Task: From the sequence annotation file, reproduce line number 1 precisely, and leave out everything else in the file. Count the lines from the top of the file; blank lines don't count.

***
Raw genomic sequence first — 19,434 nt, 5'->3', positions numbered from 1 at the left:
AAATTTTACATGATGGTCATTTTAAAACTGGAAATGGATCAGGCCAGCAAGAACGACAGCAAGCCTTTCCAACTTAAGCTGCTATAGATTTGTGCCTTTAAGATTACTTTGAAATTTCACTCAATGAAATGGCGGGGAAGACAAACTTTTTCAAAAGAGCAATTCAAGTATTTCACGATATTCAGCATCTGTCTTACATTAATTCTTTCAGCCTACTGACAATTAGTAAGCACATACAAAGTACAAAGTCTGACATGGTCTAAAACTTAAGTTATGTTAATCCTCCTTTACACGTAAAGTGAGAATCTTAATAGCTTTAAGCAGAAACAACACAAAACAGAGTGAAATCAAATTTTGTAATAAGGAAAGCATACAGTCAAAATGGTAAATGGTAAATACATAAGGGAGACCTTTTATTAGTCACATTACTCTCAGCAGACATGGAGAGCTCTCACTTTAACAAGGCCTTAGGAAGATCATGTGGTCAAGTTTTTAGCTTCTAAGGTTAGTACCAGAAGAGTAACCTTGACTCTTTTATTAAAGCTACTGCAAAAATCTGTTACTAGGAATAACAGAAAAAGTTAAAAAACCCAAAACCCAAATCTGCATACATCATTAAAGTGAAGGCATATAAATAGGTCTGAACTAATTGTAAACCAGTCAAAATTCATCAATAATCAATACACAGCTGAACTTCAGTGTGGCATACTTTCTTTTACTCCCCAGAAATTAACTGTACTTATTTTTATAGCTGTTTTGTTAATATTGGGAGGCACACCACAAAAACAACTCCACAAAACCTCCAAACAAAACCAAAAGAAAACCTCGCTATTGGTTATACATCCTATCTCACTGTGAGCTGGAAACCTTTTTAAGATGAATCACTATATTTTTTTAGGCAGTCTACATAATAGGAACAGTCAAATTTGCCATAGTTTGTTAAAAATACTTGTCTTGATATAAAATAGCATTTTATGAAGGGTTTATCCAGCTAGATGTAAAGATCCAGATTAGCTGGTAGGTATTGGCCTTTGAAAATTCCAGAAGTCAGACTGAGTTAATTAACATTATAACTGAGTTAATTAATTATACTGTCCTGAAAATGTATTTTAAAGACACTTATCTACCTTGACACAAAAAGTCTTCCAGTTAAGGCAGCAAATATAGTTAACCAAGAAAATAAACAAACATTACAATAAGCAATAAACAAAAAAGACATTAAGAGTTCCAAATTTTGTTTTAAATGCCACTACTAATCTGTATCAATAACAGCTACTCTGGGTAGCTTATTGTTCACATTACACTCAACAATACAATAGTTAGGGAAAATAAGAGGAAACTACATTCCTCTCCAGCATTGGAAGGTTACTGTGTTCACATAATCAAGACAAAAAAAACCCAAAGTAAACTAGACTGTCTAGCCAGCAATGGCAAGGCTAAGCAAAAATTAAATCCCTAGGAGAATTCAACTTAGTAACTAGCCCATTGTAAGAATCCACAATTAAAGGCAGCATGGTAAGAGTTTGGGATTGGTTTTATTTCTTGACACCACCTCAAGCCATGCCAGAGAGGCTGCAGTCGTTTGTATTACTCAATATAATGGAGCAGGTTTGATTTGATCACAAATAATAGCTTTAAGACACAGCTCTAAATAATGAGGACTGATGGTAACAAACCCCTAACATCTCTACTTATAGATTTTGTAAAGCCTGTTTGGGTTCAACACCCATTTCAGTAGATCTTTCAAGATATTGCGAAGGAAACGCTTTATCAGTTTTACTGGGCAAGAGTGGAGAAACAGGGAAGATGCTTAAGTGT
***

Raw genomic sequence first — 19,434 nt, 5'->3', positions numbered from 1 at the left: